GREENSBORO — The Julian Price House attracted no upset bids after its recent auction, meaning that Bank of America soon will assume ownership of the historic Greensboro structure that’s been embroiled in a lengthy foreclosure case.
The bank holds a disputed mortgage note on the Fisher Park property that has been owned for 40 years by prominent interior designer Sandra Cowart.
The case led to a foreclosure sale Jan. 11 at the Guilford County Courthouse in which the bank was the lone bidder, setting the bar at $731,250.
A 10-day period during which that opening bid could be overturned by a higher offer ended late last week with no takers.
Bank of America spokesman Rick Simon said Monday that there’s “not much to say at this point.”
“Once title has transferred, we will review the situation and determine a course of action,” Simon said in an email. “Ultimately, the property likely will be assigned to a local agent for marketing.”
The house was built in the Tudor Revival style during the late 1920s for Julian Price, president of Jefferson Standard Life Insurance Co., during that local company’s heyday.
The brick and half-timbered mansion also is known as “Hillside” and was designed by famed architect Charles Hartmann, a New Yorker best known for imposing business structures such as the Jefferson Standard Building in Greensboro’s downtown.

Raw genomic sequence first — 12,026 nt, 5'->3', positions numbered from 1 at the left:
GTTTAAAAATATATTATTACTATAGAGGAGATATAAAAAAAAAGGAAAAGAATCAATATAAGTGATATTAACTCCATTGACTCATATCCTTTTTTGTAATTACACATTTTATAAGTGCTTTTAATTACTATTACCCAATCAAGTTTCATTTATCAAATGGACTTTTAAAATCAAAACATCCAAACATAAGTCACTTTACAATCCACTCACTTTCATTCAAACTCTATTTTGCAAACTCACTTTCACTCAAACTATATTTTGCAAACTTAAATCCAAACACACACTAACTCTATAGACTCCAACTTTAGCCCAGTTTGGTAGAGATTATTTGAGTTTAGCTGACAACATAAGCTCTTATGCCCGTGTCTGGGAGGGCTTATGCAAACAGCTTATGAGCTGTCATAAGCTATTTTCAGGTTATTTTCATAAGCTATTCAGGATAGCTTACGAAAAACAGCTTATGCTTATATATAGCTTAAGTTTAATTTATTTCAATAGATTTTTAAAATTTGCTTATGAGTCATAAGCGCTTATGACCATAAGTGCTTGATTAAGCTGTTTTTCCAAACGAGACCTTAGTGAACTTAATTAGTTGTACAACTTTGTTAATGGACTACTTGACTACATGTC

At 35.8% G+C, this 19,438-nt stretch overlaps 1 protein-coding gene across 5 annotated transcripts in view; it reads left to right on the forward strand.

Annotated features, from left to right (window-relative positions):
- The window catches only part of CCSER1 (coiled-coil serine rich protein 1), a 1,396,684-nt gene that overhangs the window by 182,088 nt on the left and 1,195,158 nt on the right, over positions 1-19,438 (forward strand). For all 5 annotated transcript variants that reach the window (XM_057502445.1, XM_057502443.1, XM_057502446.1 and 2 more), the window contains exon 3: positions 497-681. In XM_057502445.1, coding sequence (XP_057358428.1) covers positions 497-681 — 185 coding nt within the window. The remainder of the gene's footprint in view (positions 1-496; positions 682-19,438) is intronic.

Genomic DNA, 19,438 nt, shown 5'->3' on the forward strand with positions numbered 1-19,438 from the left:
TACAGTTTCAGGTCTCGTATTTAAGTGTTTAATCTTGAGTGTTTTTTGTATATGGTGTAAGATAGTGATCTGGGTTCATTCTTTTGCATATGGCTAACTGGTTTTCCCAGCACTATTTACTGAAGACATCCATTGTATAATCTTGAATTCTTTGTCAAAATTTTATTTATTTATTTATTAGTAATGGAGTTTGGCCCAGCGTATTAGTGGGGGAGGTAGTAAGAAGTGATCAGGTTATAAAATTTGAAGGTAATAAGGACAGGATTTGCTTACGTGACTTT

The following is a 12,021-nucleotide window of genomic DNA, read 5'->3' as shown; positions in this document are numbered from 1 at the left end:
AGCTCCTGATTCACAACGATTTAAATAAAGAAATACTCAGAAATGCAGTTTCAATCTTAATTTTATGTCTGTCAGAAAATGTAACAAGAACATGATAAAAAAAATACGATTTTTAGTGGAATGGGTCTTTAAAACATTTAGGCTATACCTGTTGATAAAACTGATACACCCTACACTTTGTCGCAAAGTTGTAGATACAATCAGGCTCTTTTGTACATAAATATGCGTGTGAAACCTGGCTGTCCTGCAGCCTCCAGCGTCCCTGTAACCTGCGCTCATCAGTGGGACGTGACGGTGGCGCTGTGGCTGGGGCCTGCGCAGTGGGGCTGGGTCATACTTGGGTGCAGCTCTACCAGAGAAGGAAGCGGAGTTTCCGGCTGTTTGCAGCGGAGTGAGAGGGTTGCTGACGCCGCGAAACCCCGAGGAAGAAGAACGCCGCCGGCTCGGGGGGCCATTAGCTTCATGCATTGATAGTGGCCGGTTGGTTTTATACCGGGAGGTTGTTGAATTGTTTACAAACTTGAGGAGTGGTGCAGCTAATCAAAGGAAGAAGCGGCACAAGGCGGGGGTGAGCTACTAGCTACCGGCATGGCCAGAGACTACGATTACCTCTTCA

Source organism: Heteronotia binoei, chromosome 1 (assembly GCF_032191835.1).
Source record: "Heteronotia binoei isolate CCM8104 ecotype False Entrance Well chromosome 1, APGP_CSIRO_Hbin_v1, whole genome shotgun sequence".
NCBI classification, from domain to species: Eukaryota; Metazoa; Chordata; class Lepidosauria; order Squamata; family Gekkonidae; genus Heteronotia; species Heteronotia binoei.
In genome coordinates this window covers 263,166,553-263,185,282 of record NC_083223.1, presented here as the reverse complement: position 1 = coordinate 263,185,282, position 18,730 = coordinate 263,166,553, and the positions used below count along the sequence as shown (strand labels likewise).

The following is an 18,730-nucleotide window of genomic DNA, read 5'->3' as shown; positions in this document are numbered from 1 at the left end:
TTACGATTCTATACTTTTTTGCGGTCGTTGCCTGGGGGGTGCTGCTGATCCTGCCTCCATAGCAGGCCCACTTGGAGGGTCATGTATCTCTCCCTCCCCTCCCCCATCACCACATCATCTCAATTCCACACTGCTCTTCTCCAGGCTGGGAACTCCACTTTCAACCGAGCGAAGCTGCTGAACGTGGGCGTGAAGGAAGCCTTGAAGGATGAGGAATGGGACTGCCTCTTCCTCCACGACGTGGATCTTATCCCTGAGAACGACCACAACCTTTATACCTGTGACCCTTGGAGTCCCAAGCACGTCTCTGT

Designed to resemble a mountain retreat, the house at 301 Fisher Park Circle is on the National Register of Historic Places, Guilford County’s list of historically significant properties, and a similar list of noteworthy buildings at the state level.
Cowart and Bank of America have been locked for several years in a legal tussle over the house, where she has continued to live.
Cowart, who is not a lawyer, acted as her own attorney in an unsuccessful legal odyssey that went from the county level to the N.C. Court of Appeals, the state Supreme Court and U.S. Middle District Court.
Bank of America argued successfully that it acquired her mortgage legally in purchasing the financial company that made the original, $1.9 million loan in 2005. Cowart countered that Bank of America’s claim was fraudulent because the loan actually had been transferred to another lender.
In an email Monday, Cowart said she tried to contact the bank’s lawyer for an update, but has been unable to find out what’s next for the 31-room house that she owned since 1975.
“Not a thing,” she said of the bank’s response. “I called and sent emails. No response.”
Meanwhile, she has been working with Greensboro auctioneer Willie Johnson to help her downsize as ownership passes to the bank.
Johnson said Monday that they hope to move many of her furnishings in the 7,266-square-foot mansion to a warehouse with an eye toward holding an auction at some point.